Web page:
There has been a simmering debate within the medical community about whether it is time to shift the focus of obesity treatment away from weight loss as the primary goal and towards a more general concept of fitness.
Obesity, as you're probably aware, is a disease state defined by a BMI greater than 30. What does that mean in terms of actual numbers? I'm 5'9" (or 175 cm) tall and weigh 150 pounds, which is considered normal. At 170 pounds (77 kg), I am considered overweight. I'd be considered obese if my weight climbed above 200 pounds (91 kg).
Losing weight does not always work. What else can we strive for?
The majority of obese people would be much healthier if they lost weight. The problem is that even when they try hard, a significant number of people still fail to lose weight. We can argue about why people are so unsuccessful in their weight loss efforts . Fad diets, a lack of knowledge, poor food options, and the media can all be blamed. But all of this pointing of fingers isn't solving the problem. A large and growing proportion of our population, including our children, now suffers from seemingly intractable obesity and the associated health risks and conditions that go along with it.
If we can't help people lose weight, perhaps we should concentrate on what else we can do to reduce those health risks.
Should we prioritise fitness over losing weight?
Glenn Gaesser and Siddhartha Angadi argue for a weight-neutral strategy for treating obesity in a paper published last month. The authors present data from over a hundred individual studies and meta-analyses on the relationships between weight loss, exercise, disease risks, and mortality to back up their claim.
They argue that achieving moderate-to-high levels of physical activity or cardiovascular fitness can be just as effective in lowering the risk factors associated with obesity, even if those people do not lose weight. (This serves as a good reminder that weight loss is not the primary benefit – or outcome – of exercise.)
They also point out that weight cycling, in which people repeatedly lose and gain weight, has a number of negative health consequences. In fact, losing and regaining weight may be worse for your health than not losing it at all. In other words, telling obese people to lose weight may be more harmful than beneficial, especially if this goal is prioritised above (or to the exclusion of) improving fitness.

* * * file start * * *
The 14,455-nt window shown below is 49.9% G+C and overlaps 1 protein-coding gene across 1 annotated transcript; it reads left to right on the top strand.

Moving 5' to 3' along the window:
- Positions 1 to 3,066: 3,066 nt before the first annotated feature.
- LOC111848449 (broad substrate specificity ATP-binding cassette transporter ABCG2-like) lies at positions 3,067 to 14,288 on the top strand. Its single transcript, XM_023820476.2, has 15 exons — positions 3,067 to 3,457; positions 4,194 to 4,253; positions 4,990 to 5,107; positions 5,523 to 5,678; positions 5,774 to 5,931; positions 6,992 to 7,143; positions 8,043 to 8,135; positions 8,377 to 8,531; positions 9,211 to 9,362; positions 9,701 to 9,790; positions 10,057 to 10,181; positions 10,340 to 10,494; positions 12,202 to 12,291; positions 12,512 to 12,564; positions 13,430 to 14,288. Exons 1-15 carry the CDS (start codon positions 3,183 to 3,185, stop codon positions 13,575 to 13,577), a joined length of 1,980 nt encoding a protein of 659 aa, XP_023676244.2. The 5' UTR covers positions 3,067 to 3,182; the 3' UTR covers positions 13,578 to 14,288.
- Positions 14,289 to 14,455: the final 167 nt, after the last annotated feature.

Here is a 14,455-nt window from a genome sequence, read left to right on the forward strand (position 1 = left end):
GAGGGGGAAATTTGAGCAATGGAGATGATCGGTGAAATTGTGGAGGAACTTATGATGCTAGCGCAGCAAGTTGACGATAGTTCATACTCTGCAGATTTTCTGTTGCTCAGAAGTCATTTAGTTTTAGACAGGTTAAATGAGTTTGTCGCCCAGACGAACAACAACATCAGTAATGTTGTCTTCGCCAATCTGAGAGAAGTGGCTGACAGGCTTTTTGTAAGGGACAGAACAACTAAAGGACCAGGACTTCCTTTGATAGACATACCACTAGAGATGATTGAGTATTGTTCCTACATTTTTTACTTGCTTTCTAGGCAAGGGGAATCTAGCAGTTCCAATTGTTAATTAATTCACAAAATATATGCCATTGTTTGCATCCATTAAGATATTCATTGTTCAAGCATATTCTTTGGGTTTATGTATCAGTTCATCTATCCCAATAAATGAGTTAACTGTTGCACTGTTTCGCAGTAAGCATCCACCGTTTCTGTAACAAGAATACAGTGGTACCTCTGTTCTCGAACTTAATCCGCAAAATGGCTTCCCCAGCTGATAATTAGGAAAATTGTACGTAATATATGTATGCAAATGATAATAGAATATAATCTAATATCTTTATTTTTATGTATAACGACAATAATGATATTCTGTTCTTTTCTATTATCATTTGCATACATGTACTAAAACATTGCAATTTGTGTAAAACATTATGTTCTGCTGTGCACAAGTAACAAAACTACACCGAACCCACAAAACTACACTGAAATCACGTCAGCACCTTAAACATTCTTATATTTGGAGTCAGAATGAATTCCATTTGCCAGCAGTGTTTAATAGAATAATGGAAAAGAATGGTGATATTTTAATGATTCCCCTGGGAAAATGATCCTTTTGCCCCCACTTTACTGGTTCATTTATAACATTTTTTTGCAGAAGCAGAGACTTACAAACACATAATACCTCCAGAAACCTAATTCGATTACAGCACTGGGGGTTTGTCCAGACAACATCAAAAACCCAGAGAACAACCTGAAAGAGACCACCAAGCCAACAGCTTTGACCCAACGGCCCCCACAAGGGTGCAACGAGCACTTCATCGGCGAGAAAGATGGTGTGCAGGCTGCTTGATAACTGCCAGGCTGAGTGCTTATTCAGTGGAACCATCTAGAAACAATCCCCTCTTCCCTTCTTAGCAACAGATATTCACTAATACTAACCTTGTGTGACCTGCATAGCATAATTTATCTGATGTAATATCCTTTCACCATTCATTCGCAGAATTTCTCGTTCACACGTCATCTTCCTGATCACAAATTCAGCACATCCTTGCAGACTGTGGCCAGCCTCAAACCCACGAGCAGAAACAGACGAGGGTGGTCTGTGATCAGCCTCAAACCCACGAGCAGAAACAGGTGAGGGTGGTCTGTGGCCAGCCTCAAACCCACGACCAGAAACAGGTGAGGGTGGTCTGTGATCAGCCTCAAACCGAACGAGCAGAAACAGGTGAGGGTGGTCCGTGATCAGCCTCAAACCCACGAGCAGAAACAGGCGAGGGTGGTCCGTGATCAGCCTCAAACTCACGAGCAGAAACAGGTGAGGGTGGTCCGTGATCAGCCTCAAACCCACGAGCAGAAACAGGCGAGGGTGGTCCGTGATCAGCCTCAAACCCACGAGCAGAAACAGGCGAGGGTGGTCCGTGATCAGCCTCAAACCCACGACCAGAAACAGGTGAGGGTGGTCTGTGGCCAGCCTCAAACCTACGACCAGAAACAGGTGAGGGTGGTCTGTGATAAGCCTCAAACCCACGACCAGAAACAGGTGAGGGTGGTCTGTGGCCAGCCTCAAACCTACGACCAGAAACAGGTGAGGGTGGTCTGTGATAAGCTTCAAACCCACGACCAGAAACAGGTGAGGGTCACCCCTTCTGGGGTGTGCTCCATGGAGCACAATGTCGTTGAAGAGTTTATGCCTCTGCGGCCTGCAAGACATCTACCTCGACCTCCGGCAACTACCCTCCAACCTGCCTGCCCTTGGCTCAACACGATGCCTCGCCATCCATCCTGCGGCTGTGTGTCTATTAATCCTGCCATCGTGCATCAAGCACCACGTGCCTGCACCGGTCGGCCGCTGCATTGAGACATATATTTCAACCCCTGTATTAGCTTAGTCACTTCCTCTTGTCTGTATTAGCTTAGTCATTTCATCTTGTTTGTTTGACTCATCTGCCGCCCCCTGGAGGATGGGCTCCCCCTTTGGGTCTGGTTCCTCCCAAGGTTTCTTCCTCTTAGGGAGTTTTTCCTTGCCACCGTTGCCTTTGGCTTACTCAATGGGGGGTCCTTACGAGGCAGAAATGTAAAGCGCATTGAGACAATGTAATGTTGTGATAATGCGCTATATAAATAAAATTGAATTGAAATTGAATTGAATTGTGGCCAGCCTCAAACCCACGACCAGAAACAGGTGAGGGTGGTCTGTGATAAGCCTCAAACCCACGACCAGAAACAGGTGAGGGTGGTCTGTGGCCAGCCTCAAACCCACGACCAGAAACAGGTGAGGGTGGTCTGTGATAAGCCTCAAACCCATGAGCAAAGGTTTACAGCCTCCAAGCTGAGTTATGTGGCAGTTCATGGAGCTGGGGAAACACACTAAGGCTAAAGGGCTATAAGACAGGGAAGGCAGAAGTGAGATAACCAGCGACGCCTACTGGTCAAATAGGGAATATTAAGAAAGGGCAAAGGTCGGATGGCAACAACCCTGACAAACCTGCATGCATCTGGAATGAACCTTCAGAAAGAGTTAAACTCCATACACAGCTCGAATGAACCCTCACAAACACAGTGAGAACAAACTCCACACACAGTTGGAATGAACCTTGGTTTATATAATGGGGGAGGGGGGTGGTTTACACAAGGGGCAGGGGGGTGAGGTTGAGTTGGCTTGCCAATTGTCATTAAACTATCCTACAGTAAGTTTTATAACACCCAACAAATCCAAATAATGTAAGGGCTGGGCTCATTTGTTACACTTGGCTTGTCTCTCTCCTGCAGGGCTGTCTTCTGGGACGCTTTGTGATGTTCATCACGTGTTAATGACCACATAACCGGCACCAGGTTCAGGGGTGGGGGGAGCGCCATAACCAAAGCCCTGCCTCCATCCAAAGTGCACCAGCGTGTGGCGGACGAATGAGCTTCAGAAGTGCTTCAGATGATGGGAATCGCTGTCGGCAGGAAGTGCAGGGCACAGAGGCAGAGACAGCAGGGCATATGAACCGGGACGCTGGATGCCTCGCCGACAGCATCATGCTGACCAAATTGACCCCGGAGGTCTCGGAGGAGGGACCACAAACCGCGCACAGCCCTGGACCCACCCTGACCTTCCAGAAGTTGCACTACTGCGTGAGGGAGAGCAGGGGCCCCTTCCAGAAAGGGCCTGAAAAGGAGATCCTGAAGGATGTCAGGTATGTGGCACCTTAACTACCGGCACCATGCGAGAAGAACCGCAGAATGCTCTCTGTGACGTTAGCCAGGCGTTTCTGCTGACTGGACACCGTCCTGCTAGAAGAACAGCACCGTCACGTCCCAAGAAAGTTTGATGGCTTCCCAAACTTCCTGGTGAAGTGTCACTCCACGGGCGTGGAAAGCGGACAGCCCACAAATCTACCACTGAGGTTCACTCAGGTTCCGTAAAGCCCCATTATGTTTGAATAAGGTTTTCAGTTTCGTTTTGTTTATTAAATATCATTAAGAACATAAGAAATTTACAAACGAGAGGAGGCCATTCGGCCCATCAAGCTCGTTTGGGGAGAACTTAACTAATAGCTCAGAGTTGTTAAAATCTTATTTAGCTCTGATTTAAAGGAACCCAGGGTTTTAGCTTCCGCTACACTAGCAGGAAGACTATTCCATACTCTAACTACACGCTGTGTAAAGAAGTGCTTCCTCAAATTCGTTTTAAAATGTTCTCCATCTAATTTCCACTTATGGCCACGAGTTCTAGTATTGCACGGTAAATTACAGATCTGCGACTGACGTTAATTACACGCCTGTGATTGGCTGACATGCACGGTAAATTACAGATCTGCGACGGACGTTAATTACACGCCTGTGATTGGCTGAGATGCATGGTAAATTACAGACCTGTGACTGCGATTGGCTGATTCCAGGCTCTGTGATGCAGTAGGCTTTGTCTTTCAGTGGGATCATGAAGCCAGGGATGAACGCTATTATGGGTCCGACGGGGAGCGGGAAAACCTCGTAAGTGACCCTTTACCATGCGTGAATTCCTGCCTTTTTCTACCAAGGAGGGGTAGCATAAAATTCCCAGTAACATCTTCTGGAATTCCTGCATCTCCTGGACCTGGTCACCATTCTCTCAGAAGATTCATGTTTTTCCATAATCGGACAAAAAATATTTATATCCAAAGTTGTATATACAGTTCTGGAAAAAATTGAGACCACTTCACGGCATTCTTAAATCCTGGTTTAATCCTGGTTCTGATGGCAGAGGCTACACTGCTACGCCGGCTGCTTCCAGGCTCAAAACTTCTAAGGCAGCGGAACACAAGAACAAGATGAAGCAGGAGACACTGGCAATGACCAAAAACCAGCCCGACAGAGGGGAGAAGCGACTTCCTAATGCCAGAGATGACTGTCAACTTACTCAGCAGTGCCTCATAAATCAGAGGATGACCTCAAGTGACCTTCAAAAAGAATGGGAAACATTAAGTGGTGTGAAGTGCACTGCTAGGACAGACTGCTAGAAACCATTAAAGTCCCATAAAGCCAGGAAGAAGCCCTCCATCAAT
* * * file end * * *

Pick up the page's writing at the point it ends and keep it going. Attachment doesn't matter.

So, should we stop advising people to lose weight and instead focus on getting them more fit?
This argument makes sense to me: let's not let what we can't do stop us from doing what we can. But, for those who are obese, I'm not sure achieving moderate-to-high levels of physical activity or cardiovascular fitness is any less difficult than losing a significant amount of weight.
Excess body weight, which limits endurance and mobility, can make even light exercise difficult. Overweight and obese people are more likely to suffer from back problems, knee pain, and exercise-related injuries, which is why it’s critical to start with a workout program like our Beginner Bootcamp that has been specifically designed to meet you at the beginner level of fitness intensity, with exercises that are achievable if you haven’t worked out in years or even decades. Of course, you can (and should) begin wherever you are, even if it's just walking 5 minutes per day, and work your way up. However, if you are looking for a fat loss optimized workout that will progress you forward day by day, and that will meet you at the beginners start line, the Beginner Bootcamp will get you exercising consistently, doing the best types of workouts for fat loss, toning up and building you endurance and agility, and will deliver results much faster than just walking. You can expect significant improvements in fitness, like weight loss, strength, muscle tone and overall athletic conditioning.
Must we make a decision?